I have not offered an expanded Benefits Diagram (as Freedom from Hunger calls its theory of change) since Theme Six, when I completed the discussion of “intermediate outcomes.” Since then, I have explored the evidence pertaining to the business cases for Credit with Education and Saving for Change and the evidence for “ultimate impacts” (reduced poverty, increased food security and improved nutrition). Now it is time to pull all this together in the Benefits Diagram.
The Benefits Diagram is simplistic. In part, it is simplistic because the diagram must serve as a communication device, for sharing within and outside Freedom from Hunger what the organization is trying to accomplish with its program strategy and its partners’ delivery models. The diagram could be much more complex, but it would not communicate well; viewers would find it difficult to distinguish and remember the salient features. Also in part, the simplicity reflects the lack (so far) of detailed information about the possible cause-and-effect pathways and how they interact with each other.
The Benefits Diagram is not a complete theory of change. To be complete, the diagram would have to include all the interactions among the internal components as well as their interactions with external factors beyond the span of control or even knowledge of the actors shown in the diagram. Some external factors deter or enhance implementation, such as the pre-existing social capital in the communities from which the credit or savings groups are recruited or the other sources of financial service that may compete with the program’s services. Other external factors beyond the program’s influence cause or suppress the intermediate outcomes or ultimate impacts we seek, such as weather variations and food price fluctuations, which weigh heavily on household food security. A complete theory of change would be too complex (for me at least) to portray in a single, intelligible diagram. However, a careful reading of the posts in each Theme should reveal the majority of these missing interactions and external factors. Look at the Benefits Diagram shown below as a sort of executive summary.
The purpose of The Evidence Project has been to complete or fill in the diagram with new information reflecting the evidence I could find regarding the likelihood of the various impacts that the Benefits Diagram predicts. Colors represent the confidence we can have in the evidence that certain household- and individual-level impacts do in fact occur in response to participation by women in Credit with Education and Saving for Change programs (in one or more of their variations). The width of an arrow pointing from cause to effect represents the likelihood the impact will occur; that is, the relative frequency of the impact’s occurrence. The evidence that an impact actually occurs may be very strong even though the circumstances which create the impact may be relatively rare.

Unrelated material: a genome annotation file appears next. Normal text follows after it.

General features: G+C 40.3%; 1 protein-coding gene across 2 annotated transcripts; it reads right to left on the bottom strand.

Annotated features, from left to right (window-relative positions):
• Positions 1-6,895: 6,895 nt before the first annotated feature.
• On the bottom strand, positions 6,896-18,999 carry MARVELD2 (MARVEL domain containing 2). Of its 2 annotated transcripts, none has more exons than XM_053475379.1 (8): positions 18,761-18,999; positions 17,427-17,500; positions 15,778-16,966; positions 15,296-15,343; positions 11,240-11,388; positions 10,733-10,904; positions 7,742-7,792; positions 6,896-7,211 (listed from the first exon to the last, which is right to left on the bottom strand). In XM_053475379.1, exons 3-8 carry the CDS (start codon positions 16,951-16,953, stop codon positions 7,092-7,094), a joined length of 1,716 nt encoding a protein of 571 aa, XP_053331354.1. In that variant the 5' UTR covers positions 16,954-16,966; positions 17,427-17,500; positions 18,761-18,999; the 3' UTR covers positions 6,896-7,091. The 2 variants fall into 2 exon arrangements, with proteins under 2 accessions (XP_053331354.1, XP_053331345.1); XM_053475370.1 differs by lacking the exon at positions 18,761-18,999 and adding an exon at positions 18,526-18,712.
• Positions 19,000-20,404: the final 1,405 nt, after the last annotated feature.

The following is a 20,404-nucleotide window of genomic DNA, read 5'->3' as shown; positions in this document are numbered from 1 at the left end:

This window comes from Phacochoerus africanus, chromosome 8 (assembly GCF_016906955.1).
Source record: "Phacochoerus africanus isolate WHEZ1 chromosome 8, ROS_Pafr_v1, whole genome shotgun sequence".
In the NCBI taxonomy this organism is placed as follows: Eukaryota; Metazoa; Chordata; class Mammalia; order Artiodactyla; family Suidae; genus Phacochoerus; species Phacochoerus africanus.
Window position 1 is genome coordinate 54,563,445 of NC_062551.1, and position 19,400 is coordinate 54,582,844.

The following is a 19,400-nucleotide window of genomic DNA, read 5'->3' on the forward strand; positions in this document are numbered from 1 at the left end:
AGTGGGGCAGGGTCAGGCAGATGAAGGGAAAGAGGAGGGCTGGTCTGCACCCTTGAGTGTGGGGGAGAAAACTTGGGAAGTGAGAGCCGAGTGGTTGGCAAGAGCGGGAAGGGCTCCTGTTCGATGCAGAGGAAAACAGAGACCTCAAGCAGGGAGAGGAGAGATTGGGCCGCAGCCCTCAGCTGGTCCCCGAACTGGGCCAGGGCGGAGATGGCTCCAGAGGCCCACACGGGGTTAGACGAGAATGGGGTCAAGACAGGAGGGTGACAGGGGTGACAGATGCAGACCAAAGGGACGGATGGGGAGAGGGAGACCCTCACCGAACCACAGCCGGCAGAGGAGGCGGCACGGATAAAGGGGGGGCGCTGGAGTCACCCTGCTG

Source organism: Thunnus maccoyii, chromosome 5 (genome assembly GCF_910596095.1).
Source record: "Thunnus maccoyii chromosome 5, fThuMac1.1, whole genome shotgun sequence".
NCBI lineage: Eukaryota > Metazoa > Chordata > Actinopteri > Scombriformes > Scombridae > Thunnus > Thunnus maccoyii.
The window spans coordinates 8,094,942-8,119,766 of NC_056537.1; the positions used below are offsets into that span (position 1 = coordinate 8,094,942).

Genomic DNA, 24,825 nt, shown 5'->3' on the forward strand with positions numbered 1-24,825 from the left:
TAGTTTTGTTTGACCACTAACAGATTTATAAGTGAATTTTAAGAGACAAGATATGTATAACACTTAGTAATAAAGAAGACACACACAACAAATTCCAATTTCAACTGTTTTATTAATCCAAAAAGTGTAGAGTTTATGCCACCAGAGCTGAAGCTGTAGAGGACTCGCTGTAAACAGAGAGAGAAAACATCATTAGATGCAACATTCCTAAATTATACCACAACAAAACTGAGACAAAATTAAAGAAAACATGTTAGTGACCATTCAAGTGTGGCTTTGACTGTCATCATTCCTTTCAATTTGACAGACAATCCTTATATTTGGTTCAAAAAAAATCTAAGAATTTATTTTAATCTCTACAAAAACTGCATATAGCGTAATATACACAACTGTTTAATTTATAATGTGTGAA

I will illustrate the point by walking you along the main cause-and-effect pathways.
In general, the color blue combined with thick arrows from the groups to the intermediate outcome and onward to the ultimate impact altogether indicate a well-documented, reliable (= frequently traveled) causal pathway from the intervention (services to groups) to the ultimate impact. We see this encouraging combination in the pathways from both group types (credit-led and savings-led) to “More Savings & Consumption Smoothing” and onward to “Increased Food Security.” The evidence indicates that these two pathways are the strongest, most robust components of the Benefits Diagram. That is, the group-based microfinance model seems to most reliably lead to increased household food security. This is very encouraging for an organization named Freedom from Hunger! The chosen program strategy for the past 24-plus years seems to have been a fortunate choice.
But wait—there’s more!
There are less well-documented and somewhat less reliable pathways in dark green from both group types to “More Social Capital and Self-Confidence” and onward to all three ultimate impacts. The width of arrows from the groups to the intermediate outcomes is based on detailed evidence. I admit that the widths of the arrows onward to ultimate impacts are based less on hard evidence detailed in The Evidence Project posts and more on my logical deduction from the literature and even conventional wisdom. In the case of this particular pathway, it seems logical that social capital and self-confidence would be important, even necessary, for achieving any of the three ultimate impacts, but relatively less important than increased household income is for “Reduced Poverty,” or increased savings is for “Increased Food Security,” or better health practice is for “Improved Nutrition.” The evidence does not support a definitive statement, but it seems very likely that the cause-and-effect relationship between group participation and household food security is made stronger, perhaps even made possible, by the parallel but synergistic pathway from group participation to more social capital and self-confidence. I cannot say whether social capital and self-confidence operate independently of each other or whether increase of either or both is a necessary precursor for increased household food security or just an accelerator of the impact of the group-based microfinance service.
The reader may prefer different widths for some of the arrows, and I invite such second-guessing. The Evidence Project, for all its posts and hyperlinks to evidence-laden papers and websites, is just a first effort in what should be an iterative process of making better and better inferences from better and better evidence. There are many gaps and weaknesses in the evidence I have found. This is a work in progress, even though my watch as leader of the project is drawing to a close.